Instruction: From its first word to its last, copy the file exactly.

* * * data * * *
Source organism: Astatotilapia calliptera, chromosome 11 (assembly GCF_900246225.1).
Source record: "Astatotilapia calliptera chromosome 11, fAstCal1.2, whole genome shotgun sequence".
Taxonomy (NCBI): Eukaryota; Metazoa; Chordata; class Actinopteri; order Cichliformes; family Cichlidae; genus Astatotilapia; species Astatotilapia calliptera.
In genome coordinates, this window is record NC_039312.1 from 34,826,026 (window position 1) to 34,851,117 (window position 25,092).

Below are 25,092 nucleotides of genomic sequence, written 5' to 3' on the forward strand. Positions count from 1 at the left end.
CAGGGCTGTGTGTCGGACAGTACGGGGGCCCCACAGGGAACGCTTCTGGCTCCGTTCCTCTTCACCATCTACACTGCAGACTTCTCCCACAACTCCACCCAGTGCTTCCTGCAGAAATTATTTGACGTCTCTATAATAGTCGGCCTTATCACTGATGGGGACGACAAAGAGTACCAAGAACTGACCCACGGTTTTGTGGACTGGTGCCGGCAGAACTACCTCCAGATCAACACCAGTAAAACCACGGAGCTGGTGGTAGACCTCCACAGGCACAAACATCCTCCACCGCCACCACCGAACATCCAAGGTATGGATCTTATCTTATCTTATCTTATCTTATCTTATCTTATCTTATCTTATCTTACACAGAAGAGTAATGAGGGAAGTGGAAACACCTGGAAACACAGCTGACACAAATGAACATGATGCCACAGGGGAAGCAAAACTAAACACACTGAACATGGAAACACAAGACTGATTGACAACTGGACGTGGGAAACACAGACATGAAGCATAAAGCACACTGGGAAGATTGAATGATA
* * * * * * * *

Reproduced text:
Source organism: Astatotilapia calliptera, chromosome 11 (assembly GCF_900246225.1).
Source record: "Astatotilapia calliptera chromosome 11, fAstCal1.2, whole genome shotgun sequence".
Taxonomy (NCBI): Eukaryota; Metazoa; Chordata; class Actinopteri; order Cichliformes; family Cichlidae; genus Astatotilapia; species Astatotilapia calliptera.
In genome coordinates, this window is record NC_039312.1 from 34,826,026 (window position 1) to 34,851,117 (window position 25,092).

Below are 25,092 nucleotides of genomic sequence, written 5' to 3' on the forward strand. Positions count from 1 at the left end.
CAGGGCTGTGTGTCGGACAGTACGGGGGCCCCACAGGGAACGCTTCTGGCTCCGTTCCTCTTCACCATCTACACTGCAGACTTCTCCCACAACTCCACCCAGTGCTTCCTGCAGAAATTATTTGACGTCTCTATAATAGTCGGCCTTATCACTGATGGGGACGACAAAGAGTACCAAGAACTGACCCACGGTTTTGTGGACTGGTGCCGGCAGAACTACCTCCAGATCAACACCAGTAAAACCACGGAGCTGGTGGTAGACCTCCACAGGCACAAACATCCTCCACCGCCACCACCGAACATCCAAGGTATGGATCTTATCTTATCTTATCTTATCTTATCTTATCTTATCTTATCTTATCTTACACAGAAGAGTAATGAGGGAAGTGGAAACACCTGGAAACACAGCTGACACAAATGAACATGATGCCACAGGGGAAGCAAAACTAAACACACTGAACATGGAAACACAAGACTGATTGACAACTGGACGTGGGAAACACAGACATGAAGCATAAAGCACACTGGGAAGATTGAATGATA